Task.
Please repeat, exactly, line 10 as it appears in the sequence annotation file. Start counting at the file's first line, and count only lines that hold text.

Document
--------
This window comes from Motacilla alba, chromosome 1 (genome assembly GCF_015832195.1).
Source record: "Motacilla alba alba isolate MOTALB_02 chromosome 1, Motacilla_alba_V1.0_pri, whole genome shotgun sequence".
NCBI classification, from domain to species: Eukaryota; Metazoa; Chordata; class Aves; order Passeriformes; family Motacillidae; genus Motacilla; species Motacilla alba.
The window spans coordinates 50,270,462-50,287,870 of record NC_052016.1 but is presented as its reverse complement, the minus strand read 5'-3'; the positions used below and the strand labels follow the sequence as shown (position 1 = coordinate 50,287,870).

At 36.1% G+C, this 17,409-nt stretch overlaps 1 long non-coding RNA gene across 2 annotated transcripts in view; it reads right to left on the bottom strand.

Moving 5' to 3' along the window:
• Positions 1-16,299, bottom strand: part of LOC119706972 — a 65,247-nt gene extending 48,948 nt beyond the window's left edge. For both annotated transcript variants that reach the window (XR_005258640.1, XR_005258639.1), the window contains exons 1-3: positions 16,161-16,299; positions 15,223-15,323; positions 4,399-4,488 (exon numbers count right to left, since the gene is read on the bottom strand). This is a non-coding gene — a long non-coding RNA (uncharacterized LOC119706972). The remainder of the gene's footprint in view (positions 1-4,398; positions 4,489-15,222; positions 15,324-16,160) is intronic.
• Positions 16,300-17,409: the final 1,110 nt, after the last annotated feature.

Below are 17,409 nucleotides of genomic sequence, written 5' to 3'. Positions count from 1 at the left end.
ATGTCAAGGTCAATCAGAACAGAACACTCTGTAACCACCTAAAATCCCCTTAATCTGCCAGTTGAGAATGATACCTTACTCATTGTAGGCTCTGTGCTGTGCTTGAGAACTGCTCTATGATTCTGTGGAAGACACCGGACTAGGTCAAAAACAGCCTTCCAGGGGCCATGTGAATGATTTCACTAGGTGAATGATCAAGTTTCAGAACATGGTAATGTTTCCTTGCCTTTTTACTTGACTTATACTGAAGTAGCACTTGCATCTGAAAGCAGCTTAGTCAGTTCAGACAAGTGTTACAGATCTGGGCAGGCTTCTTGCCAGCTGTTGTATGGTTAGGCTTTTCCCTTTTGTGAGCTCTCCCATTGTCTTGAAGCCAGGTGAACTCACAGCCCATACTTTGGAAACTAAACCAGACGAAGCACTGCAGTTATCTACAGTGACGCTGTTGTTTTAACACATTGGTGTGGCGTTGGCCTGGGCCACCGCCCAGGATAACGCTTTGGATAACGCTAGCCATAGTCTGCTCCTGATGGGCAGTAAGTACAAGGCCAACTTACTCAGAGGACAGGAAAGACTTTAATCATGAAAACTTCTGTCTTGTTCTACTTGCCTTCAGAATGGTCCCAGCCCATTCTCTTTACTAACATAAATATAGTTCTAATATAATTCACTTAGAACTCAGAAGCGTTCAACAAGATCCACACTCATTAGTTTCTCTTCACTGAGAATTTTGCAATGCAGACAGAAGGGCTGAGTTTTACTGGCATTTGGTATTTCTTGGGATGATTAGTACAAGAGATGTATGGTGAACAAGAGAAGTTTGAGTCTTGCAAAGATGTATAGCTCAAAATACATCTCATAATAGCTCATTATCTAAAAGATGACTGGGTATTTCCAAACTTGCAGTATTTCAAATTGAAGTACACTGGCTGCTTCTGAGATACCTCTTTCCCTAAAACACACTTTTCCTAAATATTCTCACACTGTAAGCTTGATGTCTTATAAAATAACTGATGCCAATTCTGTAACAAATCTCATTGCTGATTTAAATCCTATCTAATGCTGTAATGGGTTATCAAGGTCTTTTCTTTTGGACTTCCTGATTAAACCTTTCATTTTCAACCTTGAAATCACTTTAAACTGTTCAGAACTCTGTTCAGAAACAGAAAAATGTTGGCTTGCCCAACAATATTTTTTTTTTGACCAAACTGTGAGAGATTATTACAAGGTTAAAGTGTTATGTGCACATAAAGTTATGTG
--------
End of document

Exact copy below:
ATGTCAAGGTCAATCAGAACAGAACACTCTGTAACCACCTAAAATCCCCTTAATCTGCCAGTTGAGAATGATACCTTACTCATTGTAGGCTCTGTGCTGTGCTTGAGAACTGCTCTATGATTCTGTGGAAGACACCGGACTAGGTCAAAAACAGCCTTCCAGGGGCCATGTGAATGATTTCACTAGGTGAATGATCAAGTTTCAGAACATGGTAATGTTTCCTTGCCTTTTTACTTGACTTATACTGAAGTAGCACTTGCATCTGAAAGCAGCTTAGTCAGTTCAGACAAGTGTTACAGATCTGGGCAGGCTTCTTGCCAGCTGTTGTATGGTTAGGCTTTTCCCTTTTGTGAGCTCTCCCATTGTCTTGAAGCCAGGTGAACTCACAGCCCATACTTTGGAAACTAAACCAGACGAAGCACTGCAGTTATCTACAGTGACGCTGTTGTTTTAACACATTGGTGTGGCGTTGGCCTGGGCCACCGCCCAGGATAACGCTTTGGATAACGCTAGCCATAGTCTGCTCCTGATGGGCAGTAAGTACAAGGCCAACTTACTCAGAGGACAGGAAAGACTTTAATCATGAAAACTTCTGTCTTGTTCTACTTGCCTTCAGAATGGTCCCAGCCCATTCTCTTTACTAACATAAATATAGTTCTAATATAATTCACTTAGAACTCAGAAGCGTTCAACAAGATCCACACTCATTAGTTTCTCTTCACTGAGAATTTTGCAATGCAGACAGAAGGGCTGAGTTTTACTGGCATTTGGTATTTCTTGGGATGATTAGTACAAGAGATGTATGGTGAACAAGAGAAGTTTGAGTCTTGCAAAGATGTATAGCTCAAAATACATCTCATAATAGCTCATTATCTAAAAGATGACTGGGTATTTCCAAACTTGCAGTATTTCAAATTGAAGTACACTGGCTGCTTCTGAGATACCTCTTTCCCTAAAACACACTTTTCCTAAATATTCTCACACTGTAAGCTTGATGTCTTATAAAATAACTGATGCCAATTCTGTAACAAATCTCATTGCTGATTTAAATCCTATCTAATGCTGTAATGGGTTATCAAGGTCTTTTCTTTTGGACTTCCTGATTAAACCTTTCATTTTCAACCTTGAAATCACTTTAAACTGTTCAGAACTCTGTTCAGAAACAGAAAAATGTTGGCTTGCCCAACAATATTTTTTTTTTGACCAAACTGTGAGAGATTATTACAAGGTTAAAGTGTTATGTGCACATAAAGTTATGTG